This story was originally published by the WND News Center.
Officials in the state of New York have agreed to drop their campaign to shutter an adoption agency that makes decisions based on biblical values – and they’ll also pay $250,000 in lawyers’ fees incurred by the agency in its fight to stay alive and continue helping children and mothers.
The confirmation comes in a Washington Examiner column by Nicole Russell, a contributor to the publication’s Beltway Confidential.
She explained the latest development in what has been a war across America by some governments that demand absolute adherence to their “nondiscrimination” laws against Christian agencies that follow the biblical standard for marriage and family.
“Faith-based agencies argue for the right to operate according to their beliefs, even if it means adopting only to heterosexual couples. Local governments are responsible for ensuring that the agencies they partner with abide by local discrimination laws,” she said.
“In a surprising settlement regarding this very issue, New York state officials have agreed to pay $250,000 in attorneys’ fees and costs after attempting for years to shutter New Hope Family Services’ doors. New Hope’s supposed offense? Operating in accordance with its religious beliefs,” she wrote.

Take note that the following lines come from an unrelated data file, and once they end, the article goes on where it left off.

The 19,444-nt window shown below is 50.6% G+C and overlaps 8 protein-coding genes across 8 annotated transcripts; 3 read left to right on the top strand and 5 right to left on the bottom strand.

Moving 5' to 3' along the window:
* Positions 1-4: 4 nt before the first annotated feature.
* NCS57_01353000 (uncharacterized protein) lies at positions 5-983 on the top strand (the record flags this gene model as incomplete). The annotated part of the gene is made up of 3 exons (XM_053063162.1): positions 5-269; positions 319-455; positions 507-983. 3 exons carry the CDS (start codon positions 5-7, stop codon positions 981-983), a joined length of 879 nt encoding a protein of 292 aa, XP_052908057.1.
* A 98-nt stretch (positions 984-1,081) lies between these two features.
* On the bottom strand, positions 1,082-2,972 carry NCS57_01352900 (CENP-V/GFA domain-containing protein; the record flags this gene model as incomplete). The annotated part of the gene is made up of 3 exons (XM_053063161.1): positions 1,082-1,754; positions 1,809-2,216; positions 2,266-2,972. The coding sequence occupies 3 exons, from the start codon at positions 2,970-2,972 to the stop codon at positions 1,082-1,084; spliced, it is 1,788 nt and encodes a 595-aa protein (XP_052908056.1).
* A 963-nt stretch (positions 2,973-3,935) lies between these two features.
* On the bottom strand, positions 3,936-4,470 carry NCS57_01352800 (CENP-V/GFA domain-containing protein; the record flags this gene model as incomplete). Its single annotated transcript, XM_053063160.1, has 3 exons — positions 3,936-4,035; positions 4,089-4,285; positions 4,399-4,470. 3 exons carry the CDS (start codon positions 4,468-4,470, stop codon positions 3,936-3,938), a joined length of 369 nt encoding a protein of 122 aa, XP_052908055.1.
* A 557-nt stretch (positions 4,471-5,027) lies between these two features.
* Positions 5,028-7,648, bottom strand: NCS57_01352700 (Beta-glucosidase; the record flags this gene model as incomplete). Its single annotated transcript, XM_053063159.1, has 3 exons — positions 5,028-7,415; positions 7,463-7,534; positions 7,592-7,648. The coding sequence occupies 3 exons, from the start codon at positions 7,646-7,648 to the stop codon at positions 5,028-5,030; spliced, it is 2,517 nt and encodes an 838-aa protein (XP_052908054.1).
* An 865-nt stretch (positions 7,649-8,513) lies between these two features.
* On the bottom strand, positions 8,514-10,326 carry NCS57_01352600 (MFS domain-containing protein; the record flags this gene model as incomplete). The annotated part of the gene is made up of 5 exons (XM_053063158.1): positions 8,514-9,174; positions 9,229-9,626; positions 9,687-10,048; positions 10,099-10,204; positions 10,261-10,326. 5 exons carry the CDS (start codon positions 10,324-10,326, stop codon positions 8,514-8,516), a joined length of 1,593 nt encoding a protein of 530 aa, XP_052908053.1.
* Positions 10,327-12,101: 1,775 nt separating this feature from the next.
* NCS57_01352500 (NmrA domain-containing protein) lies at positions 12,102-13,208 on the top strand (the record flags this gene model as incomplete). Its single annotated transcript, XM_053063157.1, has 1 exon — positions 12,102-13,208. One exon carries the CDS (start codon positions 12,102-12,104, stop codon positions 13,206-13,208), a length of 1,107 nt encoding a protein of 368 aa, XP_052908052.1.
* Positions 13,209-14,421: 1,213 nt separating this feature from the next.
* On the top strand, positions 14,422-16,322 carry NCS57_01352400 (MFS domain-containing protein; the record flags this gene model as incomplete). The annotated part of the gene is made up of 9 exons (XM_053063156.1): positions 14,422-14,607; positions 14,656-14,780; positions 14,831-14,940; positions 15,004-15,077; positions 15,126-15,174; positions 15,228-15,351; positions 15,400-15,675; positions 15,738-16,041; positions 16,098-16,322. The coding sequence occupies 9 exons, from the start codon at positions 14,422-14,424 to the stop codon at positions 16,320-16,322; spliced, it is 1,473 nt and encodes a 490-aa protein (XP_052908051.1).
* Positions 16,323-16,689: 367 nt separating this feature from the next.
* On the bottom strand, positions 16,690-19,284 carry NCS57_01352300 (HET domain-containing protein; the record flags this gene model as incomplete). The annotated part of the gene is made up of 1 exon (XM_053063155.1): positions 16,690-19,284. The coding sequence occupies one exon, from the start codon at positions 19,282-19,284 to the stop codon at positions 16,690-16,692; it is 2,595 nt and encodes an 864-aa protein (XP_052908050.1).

She pointed out that the decision to give up the state campaign to close down the agency followed two key court rulings.
“One ruling in 2020 temporarily ruled in favor of the faith-based adoption provider. Another ruling in 2022 prohibited the state of New York from enforcing state law ‘insofar as it would compel New Hope to process applications from, or place children for adoption with, same-sex couples or unmarried cohabitating couples, and insofar as it would prevent New Hope from referring such couples to other agencies,'” she explained.
She noted the agency focuses on helping new mothers and their children but gets no funding from the state.
“For four years, the New York Office of Children and Family Services agency threatened to shut it down, despite the fact that it received no state funding because New Hope would only place children with a married mother and father, based on orthodox religious beliefs,” she said.
The Supreme Court already has ruled on substantially the same facts, when it said in the 2020 decision Fulton v. the City of Philadelphia that the city’s refusal to work with a Catholic foster agency to help place children in need in homes violated the First Amendment. That agency also declined to violate biblical standards in its placements.
Still, she noted, New York targeted New Hope.
WND reported last year that the federal district court hearing the New Hope case told the state it was not allowed to shut down the operation.
At the time, the court said, “New Hope has succeeded on the merits of its First Amendment claim against OCFS” and “the balance of the hardships is in New Hope’s favor; it faces harm to its rights under the First Amendment and is subject to closure if the Court does not issue a permanent injunction.”